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Table of Contents
Alexander Hamilton was a lawyer, military man, journalist and statesman, and one of the Founding Fathers of the United States who served as a delegate to the Constitutional Convention and became the nation’s first Secretary of the Treasury.
See the fact file below for more information on the Alexander Hamilton or alternatively, you can download our 23-page Alexander Hamilton worksheet pack to utilise within the classroom or home environment.
Key Facts & Information
Early and Personal Life
- Alexander Hamilton was born on January 11, 1755, to James Hamilton, a Scottish trader and Rachel Fawcett Lavien in the British West Indies. Alexander’s mother experienced controversial married life after being imprisoned for adultery under Danish law. After her troubled marriage to John Lavien, Rachel escaped and moved to St. Kitts with James Hamilton.
- At the age of 11, young Alexander took his first job after James Sr. left them impoverished. Sadly, his mother fell ill and died in 1768, leaving Alexander and his brother orphaned.
- Out of ambition, Hamilton worked hard as a clerk in a mercantile business in St. Croix. His employer, Nicholas Cruger, was very impressed with Hamilton and sent him to America to study. At a young age, Hamilton was exposed to international trade and commerce.
- In 1773, Hamilton arrived in New York and enrolled at King’s College, now known as Columbia University. Having generous patrons, Hamilton became more interested in politics than academics as this was also the time when America was on the brink of revolution.
- After a year, he wrote his first political article defending the Patriots’ cause. He soon dropped out of university to join the Patriots.
- In 1775, when the Revolutionary War began, Hamilton joined the New York Provincial Artillery Company and fought in the battles of Long Island, White Plains and Trenton.
- He was promoted to lieutenant colonel of the Continental Army after he fought in the battles of Brandywine Creek, Germantown and Princeton. Hamilton became the assistant and trusted adviser of General George Washington. For the next five years, Hamilton was instrumental in writing letters and reports on behalf of Washington.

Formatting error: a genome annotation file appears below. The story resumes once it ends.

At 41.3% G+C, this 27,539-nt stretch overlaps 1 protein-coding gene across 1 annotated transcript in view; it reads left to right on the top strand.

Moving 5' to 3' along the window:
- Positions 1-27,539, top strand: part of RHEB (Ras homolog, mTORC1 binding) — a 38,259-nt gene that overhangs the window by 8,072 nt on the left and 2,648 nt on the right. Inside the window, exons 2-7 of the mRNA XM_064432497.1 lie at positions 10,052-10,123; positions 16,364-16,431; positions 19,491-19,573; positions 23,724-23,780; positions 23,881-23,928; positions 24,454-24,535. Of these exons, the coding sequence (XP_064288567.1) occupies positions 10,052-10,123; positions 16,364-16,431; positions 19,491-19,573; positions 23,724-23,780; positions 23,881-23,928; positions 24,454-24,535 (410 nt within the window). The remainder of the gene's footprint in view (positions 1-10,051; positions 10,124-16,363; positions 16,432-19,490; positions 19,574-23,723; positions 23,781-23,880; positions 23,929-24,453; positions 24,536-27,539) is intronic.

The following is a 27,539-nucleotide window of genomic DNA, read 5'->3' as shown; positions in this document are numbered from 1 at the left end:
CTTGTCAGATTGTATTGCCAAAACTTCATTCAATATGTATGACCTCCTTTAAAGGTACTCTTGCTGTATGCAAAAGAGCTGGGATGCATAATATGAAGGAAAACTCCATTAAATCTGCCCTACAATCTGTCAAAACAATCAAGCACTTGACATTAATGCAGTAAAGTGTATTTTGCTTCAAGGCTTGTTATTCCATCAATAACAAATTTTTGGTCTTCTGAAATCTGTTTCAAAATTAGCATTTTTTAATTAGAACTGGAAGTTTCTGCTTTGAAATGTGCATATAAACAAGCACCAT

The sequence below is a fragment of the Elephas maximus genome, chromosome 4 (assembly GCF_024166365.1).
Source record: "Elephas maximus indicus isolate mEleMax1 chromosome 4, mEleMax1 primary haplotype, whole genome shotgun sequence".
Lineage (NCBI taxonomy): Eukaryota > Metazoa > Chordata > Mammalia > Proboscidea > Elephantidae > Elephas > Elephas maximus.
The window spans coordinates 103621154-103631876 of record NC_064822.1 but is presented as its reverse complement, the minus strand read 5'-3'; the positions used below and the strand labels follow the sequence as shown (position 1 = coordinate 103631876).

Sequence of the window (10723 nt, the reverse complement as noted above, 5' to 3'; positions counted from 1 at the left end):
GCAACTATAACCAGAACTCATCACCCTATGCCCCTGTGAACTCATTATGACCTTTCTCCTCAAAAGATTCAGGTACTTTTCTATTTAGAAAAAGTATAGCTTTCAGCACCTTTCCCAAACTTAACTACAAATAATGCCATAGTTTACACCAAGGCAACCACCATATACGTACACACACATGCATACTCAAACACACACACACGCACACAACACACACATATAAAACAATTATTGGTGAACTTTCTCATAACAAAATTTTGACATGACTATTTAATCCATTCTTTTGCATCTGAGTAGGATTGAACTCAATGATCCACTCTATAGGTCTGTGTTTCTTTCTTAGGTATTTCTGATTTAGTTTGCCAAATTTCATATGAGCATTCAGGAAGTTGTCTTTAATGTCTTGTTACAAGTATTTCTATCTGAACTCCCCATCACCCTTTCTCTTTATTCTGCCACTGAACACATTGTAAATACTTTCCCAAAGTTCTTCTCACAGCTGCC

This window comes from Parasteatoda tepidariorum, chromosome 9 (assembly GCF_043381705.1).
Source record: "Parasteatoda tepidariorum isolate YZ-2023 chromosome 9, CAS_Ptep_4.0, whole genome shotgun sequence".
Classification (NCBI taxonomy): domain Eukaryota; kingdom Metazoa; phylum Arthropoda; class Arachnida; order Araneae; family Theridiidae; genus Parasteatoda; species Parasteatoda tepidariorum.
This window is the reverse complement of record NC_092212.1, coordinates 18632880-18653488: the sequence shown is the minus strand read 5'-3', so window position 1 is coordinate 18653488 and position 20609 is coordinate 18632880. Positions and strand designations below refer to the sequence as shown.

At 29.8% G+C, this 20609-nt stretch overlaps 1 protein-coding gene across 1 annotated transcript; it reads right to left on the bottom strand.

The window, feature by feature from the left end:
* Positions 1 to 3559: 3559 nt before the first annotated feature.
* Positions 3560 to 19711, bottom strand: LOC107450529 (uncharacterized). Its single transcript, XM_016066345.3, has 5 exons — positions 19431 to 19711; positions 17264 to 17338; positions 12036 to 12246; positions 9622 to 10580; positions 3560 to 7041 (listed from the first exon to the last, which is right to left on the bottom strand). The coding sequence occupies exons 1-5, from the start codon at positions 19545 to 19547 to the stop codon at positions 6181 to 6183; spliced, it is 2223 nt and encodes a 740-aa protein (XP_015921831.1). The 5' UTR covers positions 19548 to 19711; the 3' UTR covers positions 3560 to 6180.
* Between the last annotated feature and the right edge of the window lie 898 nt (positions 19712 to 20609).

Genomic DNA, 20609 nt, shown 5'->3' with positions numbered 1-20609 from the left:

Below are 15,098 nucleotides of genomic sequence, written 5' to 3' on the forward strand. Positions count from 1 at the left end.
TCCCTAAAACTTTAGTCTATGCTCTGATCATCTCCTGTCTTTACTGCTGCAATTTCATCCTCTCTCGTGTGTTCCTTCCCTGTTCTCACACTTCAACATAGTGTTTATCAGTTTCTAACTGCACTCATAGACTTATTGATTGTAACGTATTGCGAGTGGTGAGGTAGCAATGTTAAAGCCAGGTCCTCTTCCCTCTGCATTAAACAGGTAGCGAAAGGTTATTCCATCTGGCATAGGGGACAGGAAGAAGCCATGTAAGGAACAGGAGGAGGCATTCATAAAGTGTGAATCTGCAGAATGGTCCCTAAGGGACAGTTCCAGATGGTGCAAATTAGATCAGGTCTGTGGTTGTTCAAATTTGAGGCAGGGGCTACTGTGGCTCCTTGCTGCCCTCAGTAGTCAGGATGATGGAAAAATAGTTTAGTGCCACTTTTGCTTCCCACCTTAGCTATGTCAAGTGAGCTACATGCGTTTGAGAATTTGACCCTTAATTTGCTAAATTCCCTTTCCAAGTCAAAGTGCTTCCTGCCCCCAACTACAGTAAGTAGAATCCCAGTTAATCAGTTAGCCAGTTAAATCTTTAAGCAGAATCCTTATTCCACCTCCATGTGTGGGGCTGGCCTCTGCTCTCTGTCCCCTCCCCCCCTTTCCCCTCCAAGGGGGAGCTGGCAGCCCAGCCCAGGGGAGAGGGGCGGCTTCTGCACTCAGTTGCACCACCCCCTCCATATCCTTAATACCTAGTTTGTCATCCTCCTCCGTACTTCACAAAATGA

- After his request to rejoin the forces in action, Hamilton once again fought in the victorious Battle of Yorktown.
- In 1782, Hamilton left his post as an adviser, the last time he worked for the U.S Army. By 1798, he served as inspector general when America faced war with France.
- After completing his short law apprenticeship and passing the bar, Hamilton worked as a lawyer in New York and defended Loyalists against rebels.
- In 1787, while working as a delegate from New York, Hamilton met with other delegates and discussed how to fix the existing Articles of Confederation. In order to support the proposed Constitution, he penned 51 of 85 essays known as The Federalist Papers, which explained why the new Constitution should be passed. Hamilton did not have an actual act of writing the Constitution, but he became influential in passing and ratifying it in collaboration with James Madison and John Jay.
- At first, two-thirds of the delegates opposed the new Constitution during the New York Ratification Convention but Hamilton, powerfully advocated its ratification.
Hamilton and Jefferson
- In 1789, George Washington was elected president, he then appointed Alexander Hamilton as his secretary of the treasury. At that time, the newly formed United States was experiencing domestic and foreign debt due to war expenses.